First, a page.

No. 9 Operational Group RAAF

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No. 9 Operational Group RAAF
P01335.011BeaufighterSquadron.jpg
Personnel of No. 30 Squadron, part of No. 73 Wing, No. 9 Operational Group, with a Beaufighter in New Guinea, 1943
Active 1942–1944
Country  Australia
Branch  Royal Australian Air Force
Role Fighter; ground attack
Size Two combat wings
Engagements

World War II

Commanders
Notable
commanders
Bill Garing
Joe Hewitt
Frank Lukis
Aircraft flown
Attack Beaufort; Beaufighter
Bomber Hudson; Boston
Fighter P-40 Kittyhawk

No. 9 Operational Group was a major Royal Australian Air Force (RAAF) formation providing fighter, ground-attack and anti-shipping support to the Allies in the South West Pacific theatre during World War II. Established in September 1942, it acted as a mobile striking force independent of the RAAF's static area commands. As the war in the Pacific progressed, No. 9 Operational Group itself developed into an area command called Northern Command, covering New Guinea.

History[edit]

No. 9 Operational Group (No. 9 OG) was formed in New Guinea in September 1942, consisting of seven RAAF squadrons attached to the USAAF's Fifth Air Force.[1][2] Four of the squadrons were based at Milne Bay and three at Port Moresby.[3] On its establishment it was the RAAF’s "premier fighting unit" in the South West Pacific Area (SWPA).[4] Its first commander was Group Captain Bill Garing.[5]

Administratively, No. 9 OG initially came under the control of RAAF North-Eastern Area Command. On 1 January 1943, Headquarters No. 9 OG assumed responsibility for the formation’s administration as well as its operations, making it independent of North-Eastern Area.[3] Air Commodore Joe Hewitt became Air Officer Commanding No. 9 OG in February 1943.[4] The same month, the Group's squadrons were reorganised into two wings: No. 71 Wing, covering the units in Milne Bay, and No. 73 Wing, those in Port Moresby.[3]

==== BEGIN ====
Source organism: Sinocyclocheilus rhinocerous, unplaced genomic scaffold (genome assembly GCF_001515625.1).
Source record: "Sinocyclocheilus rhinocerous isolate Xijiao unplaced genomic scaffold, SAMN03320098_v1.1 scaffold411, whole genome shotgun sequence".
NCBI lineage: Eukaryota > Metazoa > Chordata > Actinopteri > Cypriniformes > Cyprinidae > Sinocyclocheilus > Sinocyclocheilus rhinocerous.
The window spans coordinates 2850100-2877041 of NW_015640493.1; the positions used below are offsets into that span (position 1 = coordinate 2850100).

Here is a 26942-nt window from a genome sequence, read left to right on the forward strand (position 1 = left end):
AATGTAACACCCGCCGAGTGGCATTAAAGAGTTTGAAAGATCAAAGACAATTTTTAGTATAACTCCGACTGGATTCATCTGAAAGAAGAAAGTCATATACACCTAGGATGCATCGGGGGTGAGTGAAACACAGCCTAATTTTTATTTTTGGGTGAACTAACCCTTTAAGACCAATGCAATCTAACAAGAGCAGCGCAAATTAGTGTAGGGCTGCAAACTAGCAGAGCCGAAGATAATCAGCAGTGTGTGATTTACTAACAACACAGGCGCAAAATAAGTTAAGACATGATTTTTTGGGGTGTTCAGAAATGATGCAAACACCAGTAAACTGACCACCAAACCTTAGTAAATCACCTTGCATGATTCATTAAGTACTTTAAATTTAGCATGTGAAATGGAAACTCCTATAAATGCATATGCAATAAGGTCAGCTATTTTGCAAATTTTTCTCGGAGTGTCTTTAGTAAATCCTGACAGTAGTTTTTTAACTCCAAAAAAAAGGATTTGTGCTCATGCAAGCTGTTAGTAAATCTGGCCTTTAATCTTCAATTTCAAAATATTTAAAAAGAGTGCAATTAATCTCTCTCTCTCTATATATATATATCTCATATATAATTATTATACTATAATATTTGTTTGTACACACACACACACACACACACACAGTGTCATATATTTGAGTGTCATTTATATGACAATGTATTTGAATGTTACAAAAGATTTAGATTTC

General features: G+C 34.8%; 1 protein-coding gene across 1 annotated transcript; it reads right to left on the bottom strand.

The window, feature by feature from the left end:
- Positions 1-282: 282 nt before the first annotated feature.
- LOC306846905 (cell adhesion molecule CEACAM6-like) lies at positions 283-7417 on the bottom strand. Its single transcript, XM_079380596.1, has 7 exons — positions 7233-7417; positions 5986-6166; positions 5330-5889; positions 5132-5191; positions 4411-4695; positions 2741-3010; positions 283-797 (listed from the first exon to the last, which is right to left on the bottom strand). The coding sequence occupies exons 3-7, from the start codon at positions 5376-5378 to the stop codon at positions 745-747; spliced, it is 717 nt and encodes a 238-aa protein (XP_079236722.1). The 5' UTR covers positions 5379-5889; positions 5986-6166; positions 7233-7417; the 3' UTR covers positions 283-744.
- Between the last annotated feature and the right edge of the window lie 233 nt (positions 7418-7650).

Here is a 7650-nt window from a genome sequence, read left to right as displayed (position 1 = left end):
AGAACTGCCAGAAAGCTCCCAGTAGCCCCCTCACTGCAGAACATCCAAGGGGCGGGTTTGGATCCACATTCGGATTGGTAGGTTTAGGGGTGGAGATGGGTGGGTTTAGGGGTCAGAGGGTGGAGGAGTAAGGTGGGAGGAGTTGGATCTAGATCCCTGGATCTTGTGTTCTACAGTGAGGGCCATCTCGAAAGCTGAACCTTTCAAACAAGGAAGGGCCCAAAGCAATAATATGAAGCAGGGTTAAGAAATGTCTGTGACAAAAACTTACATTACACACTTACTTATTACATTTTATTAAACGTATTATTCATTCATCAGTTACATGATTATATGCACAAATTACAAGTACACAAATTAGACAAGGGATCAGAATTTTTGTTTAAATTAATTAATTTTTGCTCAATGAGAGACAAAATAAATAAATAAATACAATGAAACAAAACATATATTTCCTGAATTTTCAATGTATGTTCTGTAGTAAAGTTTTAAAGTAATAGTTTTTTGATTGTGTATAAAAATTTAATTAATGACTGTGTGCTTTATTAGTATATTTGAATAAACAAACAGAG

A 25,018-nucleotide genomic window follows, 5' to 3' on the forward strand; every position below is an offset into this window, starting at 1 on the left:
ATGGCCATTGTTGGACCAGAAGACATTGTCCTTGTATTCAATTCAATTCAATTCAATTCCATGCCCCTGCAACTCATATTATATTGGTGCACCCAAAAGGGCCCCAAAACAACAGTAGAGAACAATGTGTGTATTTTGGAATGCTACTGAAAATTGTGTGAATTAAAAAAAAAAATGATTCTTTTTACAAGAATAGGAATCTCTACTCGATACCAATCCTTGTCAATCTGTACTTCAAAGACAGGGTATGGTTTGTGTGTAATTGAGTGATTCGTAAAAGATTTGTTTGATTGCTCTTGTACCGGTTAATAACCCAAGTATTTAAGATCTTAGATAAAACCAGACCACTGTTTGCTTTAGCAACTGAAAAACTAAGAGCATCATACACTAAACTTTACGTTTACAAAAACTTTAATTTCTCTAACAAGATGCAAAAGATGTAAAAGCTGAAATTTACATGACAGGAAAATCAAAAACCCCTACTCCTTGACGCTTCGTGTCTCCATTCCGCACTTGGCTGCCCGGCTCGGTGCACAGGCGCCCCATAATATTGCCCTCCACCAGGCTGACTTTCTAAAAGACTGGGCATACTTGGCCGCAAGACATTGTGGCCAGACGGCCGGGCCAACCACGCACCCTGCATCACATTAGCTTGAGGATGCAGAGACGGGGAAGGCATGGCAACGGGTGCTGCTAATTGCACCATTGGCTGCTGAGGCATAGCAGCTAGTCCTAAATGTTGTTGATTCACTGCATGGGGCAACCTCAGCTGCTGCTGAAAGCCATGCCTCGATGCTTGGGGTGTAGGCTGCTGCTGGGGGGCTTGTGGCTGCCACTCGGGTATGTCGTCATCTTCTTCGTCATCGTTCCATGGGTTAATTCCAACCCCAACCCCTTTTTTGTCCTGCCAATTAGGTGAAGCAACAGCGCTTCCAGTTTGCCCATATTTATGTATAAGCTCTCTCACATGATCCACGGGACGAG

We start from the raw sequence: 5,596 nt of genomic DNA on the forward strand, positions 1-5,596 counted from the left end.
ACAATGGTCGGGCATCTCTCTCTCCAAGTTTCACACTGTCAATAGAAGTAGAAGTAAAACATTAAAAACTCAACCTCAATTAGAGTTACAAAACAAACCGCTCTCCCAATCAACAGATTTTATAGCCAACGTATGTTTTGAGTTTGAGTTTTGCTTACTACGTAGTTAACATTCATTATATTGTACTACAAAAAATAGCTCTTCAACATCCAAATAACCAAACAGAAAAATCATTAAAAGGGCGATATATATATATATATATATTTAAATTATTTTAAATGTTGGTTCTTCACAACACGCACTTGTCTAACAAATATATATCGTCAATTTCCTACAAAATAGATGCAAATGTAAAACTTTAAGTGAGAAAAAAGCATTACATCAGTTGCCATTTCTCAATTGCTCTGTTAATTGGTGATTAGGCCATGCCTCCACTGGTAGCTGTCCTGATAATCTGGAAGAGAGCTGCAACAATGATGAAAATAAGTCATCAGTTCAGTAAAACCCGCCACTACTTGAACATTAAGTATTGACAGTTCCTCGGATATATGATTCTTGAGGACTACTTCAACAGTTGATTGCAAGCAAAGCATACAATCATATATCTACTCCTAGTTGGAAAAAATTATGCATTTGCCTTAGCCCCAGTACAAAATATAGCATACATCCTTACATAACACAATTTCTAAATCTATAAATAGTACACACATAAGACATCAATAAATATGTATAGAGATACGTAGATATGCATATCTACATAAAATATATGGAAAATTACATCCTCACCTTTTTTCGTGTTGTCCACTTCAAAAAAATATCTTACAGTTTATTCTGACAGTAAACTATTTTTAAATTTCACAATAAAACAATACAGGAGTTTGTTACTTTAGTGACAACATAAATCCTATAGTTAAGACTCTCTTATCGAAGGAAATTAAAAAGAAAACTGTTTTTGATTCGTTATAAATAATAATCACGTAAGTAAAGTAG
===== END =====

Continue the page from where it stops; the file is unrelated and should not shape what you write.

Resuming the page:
Air Commodore Hewitt, right, with Major General Whitehead, New Guinea, 1943

In March the group provided the RAAF's contribution to the Battle of the Bismarck Sea, "the decisive aerial engagement" in the SWPA according to General Douglas MacArthur, resulting in twelve Japanese ships being sunk.[5] Between July and October 1943, No. 9 OG was expanded to include a works wing and a radio location wing, its complement of operational squadrons totalling nine, plus a torpedo bomber detachment. Its aircraft carried out operations against enemy bases, shipping and lines of communication along the coast of New Britain.[3][6] In October–November the group launched a number of major assaults on Rabaul, bombing and strafing ground and naval targets.[7]

Although Hewitt was performing an "excellent job" according to Fifth Air Force commander Major General Ennis Whitehead, he was transferred from his post in November 1943 by the Chief of the Air Staff, Air Vice Marshal George Jones, over accusations of poor discipline within No. 9 OG. He was replaced by Air Commodore Frank Lukis, who had commanded North-Eastern Area in 1942.[4][8]

In December 1943, No. 9 OG's Kittyhawks took part in a series of attacks culminating in the Battle of Arawe.[9] As the Pacific conflict gradually shifted further north, however, operational tasking lessened and No. 9 OG became colloquially known in the RAAF as the "Non-Ops Group".[10] It assumed the duties of a garrison force in New Guinea and was renamed Northern Command on 11 April 1944, to better reflect its new function. Its mobile strike role was taken over by No. 10 Operational Group (later renamed the Australian First Tactical Air Force), which had been formed on 13 November 1943.[2][11]

Order of battle[edit]

Upon its establishment in September 1942, No. 9 OG consisted of the following units:

In February 1943 the squadrons at Milne Bay became part of No. 71 Wing, while those at Port Moresby formed No. 73 Wing, both wing headquarters reporting to No. 9 OG.[3]

Notes[edit]

  1. ^ Odgers, Air War Against Japan, p.6
  2. ^ a b Stephens, The Royal Australian Air Force, pp.144,168
  3. ^ a b c d e Odgers, Air War Against Japan, pp.23–24,35
  4. ^ a b c Stephens, The Royal Australian Air Force, pp.122–123
  5. ^ a b Stephens, The Royal Australian Air Force, pp.160–165
  6. ^ Odgers, Air War Against Japan, pp.71–84
  7. ^ Odgers, Air War Against Japan, pp.93–95
  8. ^ Odgers, Air War Against Japan, pp.102–103
  9. ^ Odgers, Air War Against Japan, pp.126–127
  10. ^ Stephens, Australian Dictionary of Biography, pp.135–136
  11. ^ Odgers, Air War Against Japan, pp.182–183,198–200

References[edit]